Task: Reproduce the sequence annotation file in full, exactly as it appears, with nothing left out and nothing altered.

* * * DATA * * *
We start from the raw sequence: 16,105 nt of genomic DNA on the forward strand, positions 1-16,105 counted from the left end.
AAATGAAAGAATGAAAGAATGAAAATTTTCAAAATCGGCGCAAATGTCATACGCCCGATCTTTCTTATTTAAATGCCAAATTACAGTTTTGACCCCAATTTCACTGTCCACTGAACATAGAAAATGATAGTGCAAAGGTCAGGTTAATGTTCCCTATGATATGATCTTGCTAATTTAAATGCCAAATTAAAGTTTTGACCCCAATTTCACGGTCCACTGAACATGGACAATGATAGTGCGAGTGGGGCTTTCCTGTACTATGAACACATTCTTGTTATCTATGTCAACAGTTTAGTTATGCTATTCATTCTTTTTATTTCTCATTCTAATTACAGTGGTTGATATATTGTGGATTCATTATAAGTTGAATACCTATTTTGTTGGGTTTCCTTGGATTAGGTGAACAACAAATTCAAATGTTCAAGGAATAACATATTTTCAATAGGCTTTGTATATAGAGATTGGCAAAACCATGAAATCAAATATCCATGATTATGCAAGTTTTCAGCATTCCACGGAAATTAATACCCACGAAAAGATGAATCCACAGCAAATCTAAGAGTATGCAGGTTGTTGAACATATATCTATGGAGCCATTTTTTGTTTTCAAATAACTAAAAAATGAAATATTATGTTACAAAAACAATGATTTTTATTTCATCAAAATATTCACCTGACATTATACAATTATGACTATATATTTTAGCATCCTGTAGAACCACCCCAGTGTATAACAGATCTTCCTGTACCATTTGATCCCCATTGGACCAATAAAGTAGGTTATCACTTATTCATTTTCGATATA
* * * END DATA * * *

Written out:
We start from the raw sequence: 16,105 nt of genomic DNA on the forward strand, positions 1-16,105 counted from the left end.
AAATGAAAGAATGAAAGAATGAAAATTTTCAAAATCGGCGCAAATGTCATACGCCCGATCTTTCTTATTTAAATGCCAAATTACAGTTTTGACCCCAATTTCACTGTCCACTGAACATAGAAAATGATAGTGCAAAGGTCAGGTTAATGTTCCCTATGATATGATCTTGCTAATTTAAATGCCAAATTAAAGTTTTGACCCCAATTTCACGGTCCACTGAACATGGACAATGATAGTGCGAGTGGGGCTTTCCTGTACTATGAACACATTCTTGTTATCTATGTCAACAGTTTAGTTATGCTATTCATTCTTTTTATTTCTCATTCTAATTACAGTGGTTGATATATTGTGGATTCATTATAAGTTGAATACCTATTTTGTTGGGTTTCCTTGGATTAGGTGAACAACAAATTCAAATGTTCAAGGAATAACATATTTTCAATAGGCTTTGTATATAGAGATTGGCAAAACCATGAAATCAAATATCCATGATTATGCAAGTTTTCAGCATTCCACGGAAATTAATACCCACGAAAAGATGAATCCACAGCAAATCTAAGAGTATGCAGGTTGTTGAACATATATCTATGGAGCCATTTTTTGTTTTCAAATAACTAAAAAATGAAATATTATGTTACAAAAACAATGATTTTTATTTCATCAAAATATTCACCTGACATTATACAATTATGACTATATATTTTAGCATCCTGTAGAACCACCCCAGTGTATAACAGATCTTCCTGTACCATTTGATCCCCATTGGACCAATAAAGTAGGTTATCACTTATTCATTTTCGATATA